Problem Statement:

Codeforces Round #353 (Div. 2) - E. Trains and StatisticSummary:

A graph with node 1..n such that node i have an edge to every nodes in i+1 to a[i] inclusive (where i+1 <= a[i] <= n). Calculate the sum of all the length shortest path from every pair of nodes.

Solution:

Another very interesting problem. The solution boils down to the following observation: to reach a destination with the least tickets, from each station we where we start/alight, buy a ticket to the station that can reach the furthest station. (I think this is actually non-trivial, although now it feels kind of intuitive. But yeah, I didn't come up with this by myself).

Mathematically speaking, consider station i. Say j is in i+1 to a[i] such that a[j] is the largest amongst the rest of the station in that range (if there are several such j, pick any one of them). The claim is, the path i->j->k for every k > a[i] is a shortest path from i to k.

Proof by contradiction: suppose otherwise, then there exists another station x != j directly reachable form i such that i->x->k has a shorter path than i->j->k for some k, but a[x] < a[j]. If k is directly reachable from x (i.e. k <= a[x]), then since a[x] < a[j], k is also directly reachable from j, so x->k and j->k have the same length = 1, and hence i->x->k and i->j->k are of the same length too (hence for this case, i->j->k is as good as i->x->k). Hence k > a[x]. We conclude k must be larger than a[j] too because otherwise i->j->k will need only 2 tickets while i->x->k needs more than 2. So for k > a[j], we know that there exists another station directly reachable from x, say y (i.e. y <= a[x]) such that i->x->y->k is shorter than i->j->k. However, if such y exists, y is also directly reachable from j, so that means we also have i->j->y->k which then concludes that i->j->k is at least as good as i->x->k, the shortest path.

So now what we need to do is to compute the sum of length of shortest paths for each individual station from right to left. Let sum[i] be the sum of length of all shortest paths from i to i+1, i+2, ..., n. Say we have computed sum[i+1], sum[i+2], ..., sum[n-1]. To compute sum[i], we break it down into two parts:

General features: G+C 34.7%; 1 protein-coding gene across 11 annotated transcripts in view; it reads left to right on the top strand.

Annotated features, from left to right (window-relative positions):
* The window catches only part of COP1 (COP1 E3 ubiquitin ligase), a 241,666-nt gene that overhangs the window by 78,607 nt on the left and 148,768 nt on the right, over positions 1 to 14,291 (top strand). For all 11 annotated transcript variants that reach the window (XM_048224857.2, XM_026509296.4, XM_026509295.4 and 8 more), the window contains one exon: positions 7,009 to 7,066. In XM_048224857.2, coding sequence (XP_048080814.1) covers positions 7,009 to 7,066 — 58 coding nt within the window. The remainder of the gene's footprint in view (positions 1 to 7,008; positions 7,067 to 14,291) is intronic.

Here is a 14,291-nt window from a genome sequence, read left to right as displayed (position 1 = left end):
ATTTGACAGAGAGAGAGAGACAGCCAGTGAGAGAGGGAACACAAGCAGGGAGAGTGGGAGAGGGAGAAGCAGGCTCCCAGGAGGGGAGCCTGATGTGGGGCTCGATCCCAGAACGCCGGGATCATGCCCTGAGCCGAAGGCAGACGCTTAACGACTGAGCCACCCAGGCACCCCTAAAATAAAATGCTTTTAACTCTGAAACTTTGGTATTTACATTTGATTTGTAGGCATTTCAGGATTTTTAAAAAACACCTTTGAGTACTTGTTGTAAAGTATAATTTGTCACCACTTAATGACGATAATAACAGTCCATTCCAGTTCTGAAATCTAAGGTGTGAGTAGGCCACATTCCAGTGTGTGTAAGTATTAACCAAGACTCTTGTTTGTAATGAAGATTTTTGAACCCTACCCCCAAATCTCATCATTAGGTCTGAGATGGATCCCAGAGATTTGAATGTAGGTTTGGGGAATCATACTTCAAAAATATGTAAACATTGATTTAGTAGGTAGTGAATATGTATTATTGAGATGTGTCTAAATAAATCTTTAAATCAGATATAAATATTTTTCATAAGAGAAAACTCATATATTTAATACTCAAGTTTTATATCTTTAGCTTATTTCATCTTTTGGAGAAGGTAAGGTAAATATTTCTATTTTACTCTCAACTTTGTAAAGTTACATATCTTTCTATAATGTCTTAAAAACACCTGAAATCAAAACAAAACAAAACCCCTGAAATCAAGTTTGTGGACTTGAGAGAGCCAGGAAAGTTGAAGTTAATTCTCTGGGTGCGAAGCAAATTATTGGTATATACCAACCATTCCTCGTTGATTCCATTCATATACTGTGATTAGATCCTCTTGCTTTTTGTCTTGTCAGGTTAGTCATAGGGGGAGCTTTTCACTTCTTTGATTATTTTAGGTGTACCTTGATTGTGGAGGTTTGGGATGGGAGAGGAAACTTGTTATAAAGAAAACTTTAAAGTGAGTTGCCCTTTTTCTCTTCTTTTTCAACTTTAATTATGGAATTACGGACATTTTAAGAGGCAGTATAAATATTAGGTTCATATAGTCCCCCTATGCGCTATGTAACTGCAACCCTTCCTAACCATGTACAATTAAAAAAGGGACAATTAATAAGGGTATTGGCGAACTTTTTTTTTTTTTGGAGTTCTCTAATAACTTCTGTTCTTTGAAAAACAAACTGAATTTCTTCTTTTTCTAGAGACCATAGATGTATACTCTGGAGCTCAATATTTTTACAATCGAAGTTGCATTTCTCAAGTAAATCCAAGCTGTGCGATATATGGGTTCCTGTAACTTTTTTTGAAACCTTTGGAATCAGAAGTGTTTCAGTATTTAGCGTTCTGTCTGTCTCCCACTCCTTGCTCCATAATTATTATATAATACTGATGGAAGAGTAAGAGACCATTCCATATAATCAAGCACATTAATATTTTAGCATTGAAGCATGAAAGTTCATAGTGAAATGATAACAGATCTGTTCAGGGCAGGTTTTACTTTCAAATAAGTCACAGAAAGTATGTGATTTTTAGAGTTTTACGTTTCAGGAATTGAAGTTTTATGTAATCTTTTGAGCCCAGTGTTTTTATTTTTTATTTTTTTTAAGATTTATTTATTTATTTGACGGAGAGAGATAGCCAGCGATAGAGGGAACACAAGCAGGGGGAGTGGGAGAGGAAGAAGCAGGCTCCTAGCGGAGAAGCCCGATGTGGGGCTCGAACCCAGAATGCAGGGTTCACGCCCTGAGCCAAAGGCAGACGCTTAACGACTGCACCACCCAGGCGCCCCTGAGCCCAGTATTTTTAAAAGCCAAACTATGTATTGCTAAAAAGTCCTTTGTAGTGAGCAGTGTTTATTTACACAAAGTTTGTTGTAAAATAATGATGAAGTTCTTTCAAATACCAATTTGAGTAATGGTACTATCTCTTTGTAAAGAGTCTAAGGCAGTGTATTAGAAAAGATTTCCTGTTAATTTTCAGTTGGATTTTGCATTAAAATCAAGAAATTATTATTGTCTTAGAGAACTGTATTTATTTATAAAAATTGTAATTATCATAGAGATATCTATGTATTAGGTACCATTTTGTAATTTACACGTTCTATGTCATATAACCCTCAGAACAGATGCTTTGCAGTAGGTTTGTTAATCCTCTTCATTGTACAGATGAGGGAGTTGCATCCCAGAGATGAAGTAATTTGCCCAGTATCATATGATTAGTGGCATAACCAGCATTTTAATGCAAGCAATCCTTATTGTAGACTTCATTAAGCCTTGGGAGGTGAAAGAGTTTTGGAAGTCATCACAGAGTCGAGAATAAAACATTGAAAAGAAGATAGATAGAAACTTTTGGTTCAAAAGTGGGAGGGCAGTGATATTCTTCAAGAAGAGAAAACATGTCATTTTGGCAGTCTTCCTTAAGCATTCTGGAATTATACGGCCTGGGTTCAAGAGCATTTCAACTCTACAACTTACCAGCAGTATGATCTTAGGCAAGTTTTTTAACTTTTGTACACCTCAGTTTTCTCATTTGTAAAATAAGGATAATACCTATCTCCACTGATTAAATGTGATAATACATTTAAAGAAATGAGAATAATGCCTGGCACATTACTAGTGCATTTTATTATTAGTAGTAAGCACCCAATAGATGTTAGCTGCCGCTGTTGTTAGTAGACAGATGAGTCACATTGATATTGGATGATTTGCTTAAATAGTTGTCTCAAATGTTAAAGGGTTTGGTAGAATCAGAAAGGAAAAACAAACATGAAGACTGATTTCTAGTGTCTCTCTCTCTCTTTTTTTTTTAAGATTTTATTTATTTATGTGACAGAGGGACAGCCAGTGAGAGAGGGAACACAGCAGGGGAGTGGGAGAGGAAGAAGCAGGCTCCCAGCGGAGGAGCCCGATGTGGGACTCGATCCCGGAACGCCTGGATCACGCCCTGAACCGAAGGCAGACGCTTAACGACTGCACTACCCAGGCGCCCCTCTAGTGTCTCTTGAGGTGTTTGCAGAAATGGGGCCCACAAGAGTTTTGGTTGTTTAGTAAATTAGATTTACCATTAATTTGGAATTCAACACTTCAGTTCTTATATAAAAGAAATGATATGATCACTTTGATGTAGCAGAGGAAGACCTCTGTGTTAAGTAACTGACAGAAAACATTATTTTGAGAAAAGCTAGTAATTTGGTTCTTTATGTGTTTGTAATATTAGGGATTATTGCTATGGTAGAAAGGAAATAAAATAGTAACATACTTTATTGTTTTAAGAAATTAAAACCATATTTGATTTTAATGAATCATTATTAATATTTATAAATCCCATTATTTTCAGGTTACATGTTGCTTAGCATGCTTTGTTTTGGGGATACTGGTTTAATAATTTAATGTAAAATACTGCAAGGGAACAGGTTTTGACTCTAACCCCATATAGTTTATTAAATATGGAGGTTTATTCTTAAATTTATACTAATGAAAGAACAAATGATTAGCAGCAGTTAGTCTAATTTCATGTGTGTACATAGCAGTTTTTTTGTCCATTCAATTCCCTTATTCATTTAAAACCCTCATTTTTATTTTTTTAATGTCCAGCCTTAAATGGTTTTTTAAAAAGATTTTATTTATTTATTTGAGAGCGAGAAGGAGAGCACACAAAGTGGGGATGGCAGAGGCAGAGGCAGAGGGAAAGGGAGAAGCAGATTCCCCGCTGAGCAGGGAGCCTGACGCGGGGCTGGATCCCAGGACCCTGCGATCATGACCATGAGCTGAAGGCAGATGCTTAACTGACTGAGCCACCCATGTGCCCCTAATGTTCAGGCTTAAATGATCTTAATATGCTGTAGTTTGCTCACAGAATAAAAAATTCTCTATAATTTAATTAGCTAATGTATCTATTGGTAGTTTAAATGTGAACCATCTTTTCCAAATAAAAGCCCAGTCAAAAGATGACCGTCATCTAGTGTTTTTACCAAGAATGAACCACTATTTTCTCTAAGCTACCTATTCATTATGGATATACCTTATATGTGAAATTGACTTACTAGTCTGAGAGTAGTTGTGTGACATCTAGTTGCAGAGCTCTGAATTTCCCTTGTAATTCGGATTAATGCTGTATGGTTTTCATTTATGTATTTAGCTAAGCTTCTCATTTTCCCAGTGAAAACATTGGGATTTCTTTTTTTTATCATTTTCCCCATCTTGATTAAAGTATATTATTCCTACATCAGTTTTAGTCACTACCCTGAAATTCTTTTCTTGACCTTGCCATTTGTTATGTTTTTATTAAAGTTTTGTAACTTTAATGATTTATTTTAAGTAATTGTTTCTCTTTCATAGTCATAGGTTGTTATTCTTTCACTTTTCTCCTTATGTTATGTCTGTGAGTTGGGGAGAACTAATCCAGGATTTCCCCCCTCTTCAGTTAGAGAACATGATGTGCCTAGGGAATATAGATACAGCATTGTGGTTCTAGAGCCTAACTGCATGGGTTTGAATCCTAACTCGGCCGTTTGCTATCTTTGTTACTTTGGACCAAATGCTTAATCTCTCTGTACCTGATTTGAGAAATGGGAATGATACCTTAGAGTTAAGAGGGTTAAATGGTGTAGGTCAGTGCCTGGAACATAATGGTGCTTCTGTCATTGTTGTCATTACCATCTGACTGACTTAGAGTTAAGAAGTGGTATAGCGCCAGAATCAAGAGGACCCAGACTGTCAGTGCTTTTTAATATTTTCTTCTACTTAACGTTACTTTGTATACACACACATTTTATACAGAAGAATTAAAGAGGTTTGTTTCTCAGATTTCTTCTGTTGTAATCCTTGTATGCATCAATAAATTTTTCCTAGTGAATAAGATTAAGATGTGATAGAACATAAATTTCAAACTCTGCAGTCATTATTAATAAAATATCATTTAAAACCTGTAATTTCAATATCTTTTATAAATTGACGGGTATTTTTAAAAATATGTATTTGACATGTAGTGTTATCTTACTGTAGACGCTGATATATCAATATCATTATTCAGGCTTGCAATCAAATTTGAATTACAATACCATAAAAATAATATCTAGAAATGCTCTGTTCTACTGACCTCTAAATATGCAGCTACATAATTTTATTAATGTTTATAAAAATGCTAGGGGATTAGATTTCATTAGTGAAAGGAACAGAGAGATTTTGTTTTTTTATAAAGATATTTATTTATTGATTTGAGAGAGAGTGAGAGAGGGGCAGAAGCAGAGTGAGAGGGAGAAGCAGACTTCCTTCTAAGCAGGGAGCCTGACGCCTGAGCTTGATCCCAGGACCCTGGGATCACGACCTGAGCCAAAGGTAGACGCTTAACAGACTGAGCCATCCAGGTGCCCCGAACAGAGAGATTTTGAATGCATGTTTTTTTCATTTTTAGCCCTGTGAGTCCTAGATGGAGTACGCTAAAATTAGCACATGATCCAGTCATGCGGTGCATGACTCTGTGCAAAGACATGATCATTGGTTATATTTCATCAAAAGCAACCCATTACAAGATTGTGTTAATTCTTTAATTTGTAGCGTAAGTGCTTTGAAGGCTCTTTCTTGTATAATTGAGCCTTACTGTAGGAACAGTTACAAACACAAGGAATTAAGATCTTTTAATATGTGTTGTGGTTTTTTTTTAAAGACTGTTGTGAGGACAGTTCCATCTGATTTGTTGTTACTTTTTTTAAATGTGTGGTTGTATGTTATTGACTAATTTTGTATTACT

1. For stations i+1 to a[i]:

Each is directly reachable, so the sum is a[i]-i.

2. For all stations k > a[i]:

We first find j the station directly reachable from i that has largest a[j]. Then for all k > a[i], the length of shortest path from i to k is 1 + the length of shortest path from j to k. sum[j] is the sum of all shortest path from j+1 to n. If we remove the length counts from j+1 to a[i] from sum[j] (which is a[i]-j), the sum of lengths for k > a[i] is sum[j] - (a[i] - j) + (n - a[i]).

Hence sum[i] = sum[j] + j - i + n - a[i]. (By the way, notice that the computation was done using 1-index instead of 0-index).

To find the largest j for each i, we can use a segment tree. So the complexity of the solution is O(n lg n). This problem is good. And now I know how to save more by spending less on commute.

#include <iostream> #include <cstdio> #include <vector> #include <algorithm> #include <utility> using namespace std; int n; vector<int> a, tree; vector<int64_t> dp; void Build(int L=1, int R=n-1, int p=1) { if (L>R) return; if (L==R) { tree[p] = L; return; } int M=(L+R)/2; Build(L,M,p*2); Build(M+1,R,2*p+1); tree[p] = a[tree[2*p]] > a[tree[2*p+1]] ? tree[2*p] : tree[2*p+1]; } int Rmq(int S, int T, int L=1,int R=n-1, int p=1) { if (T<L||R<S) return -1; if (S<=L&&R<=T) return tree[p]; int M = (L+R)/2; int left = Rmq(S, T, L, M, 2*p); int right = Rmq(S, T, M+1, R, 2*p+1); if (left == -1) return right; if (right == -1) return left; return a[left] > a[right] ? left : right; } int main() { scanf("%d",&n); a.resize(n); dp.resize(n); for(int i=1;i<n;++i){ scanf("%d",&a[i]); a[i]; } dp[n-1] = 1; tree.resize(4*n); Build(); int64_t ans = 1; for(int i=n-2;i>=1;--i){ int j = Rmq(i+1, a[i]); dp[i] = dp[j] + n-i - a[i] + j; ans += dp[i]; } cout << ans << endl; return 0; }